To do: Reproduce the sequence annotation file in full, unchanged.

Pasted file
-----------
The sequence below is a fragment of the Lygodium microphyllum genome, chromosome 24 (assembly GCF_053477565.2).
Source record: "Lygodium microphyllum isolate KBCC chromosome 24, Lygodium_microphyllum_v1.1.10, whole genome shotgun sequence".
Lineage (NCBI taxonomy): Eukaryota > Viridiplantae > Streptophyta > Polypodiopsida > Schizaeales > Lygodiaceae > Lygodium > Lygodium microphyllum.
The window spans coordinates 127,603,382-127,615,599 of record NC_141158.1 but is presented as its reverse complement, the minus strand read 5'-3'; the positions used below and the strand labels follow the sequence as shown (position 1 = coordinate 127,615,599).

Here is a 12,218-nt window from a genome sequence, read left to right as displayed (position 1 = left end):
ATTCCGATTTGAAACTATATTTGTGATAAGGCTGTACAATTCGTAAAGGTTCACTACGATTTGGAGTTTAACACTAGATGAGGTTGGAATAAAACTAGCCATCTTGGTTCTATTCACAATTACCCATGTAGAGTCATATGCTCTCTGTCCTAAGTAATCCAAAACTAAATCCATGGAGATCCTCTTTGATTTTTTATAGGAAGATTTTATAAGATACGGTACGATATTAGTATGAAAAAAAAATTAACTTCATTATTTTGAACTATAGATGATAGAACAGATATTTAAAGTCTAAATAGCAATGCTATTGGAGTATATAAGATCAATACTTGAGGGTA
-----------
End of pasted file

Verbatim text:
The sequence below is a fragment of the Lygodium microphyllum genome, chromosome 24 (assembly GCF_053477565.2).
Source record: "Lygodium microphyllum isolate KBCC chromosome 24, Lygodium_microphyllum_v1.1.10, whole genome shotgun sequence".
Lineage (NCBI taxonomy): Eukaryota > Viridiplantae > Streptophyta > Polypodiopsida > Schizaeales > Lygodiaceae > Lygodium > Lygodium microphyllum.
The window spans coordinates 127,603,382-127,615,599 of record NC_141158.1 but is presented as its reverse complement, the minus strand read 5'-3'; the positions used below and the strand labels follow the sequence as shown (position 1 = coordinate 127,615,599).

Here is a 12,218-nt window from a genome sequence, read left to right as displayed (position 1 = left end):
ATTCCGATTTGAAACTATATTTGTGATAAGGCTGTACAATTCGTAAAGGTTCACTACGATTTGGAGTTTAACACTAGATGAGGTTGGAATAAAACTAGCCATCTTGGTTCTATTCACAATTACCCATGTAGAGTCATATGCTCTCTGTCCTAAGTAATCCAAAACTAAATCCATGGAGATCCTCTTTGATTTTTTATAGGAAGATTTTATAAGATACGGTACGATATTAGTATGAAAAAAAAATTAACTTCATTATTTTGAACTATAGATGATAGAACAGATATTTAAAGTCTAAATAGCAATGCTATTGGAGTATATAAGATCAATACTTGAGGGTA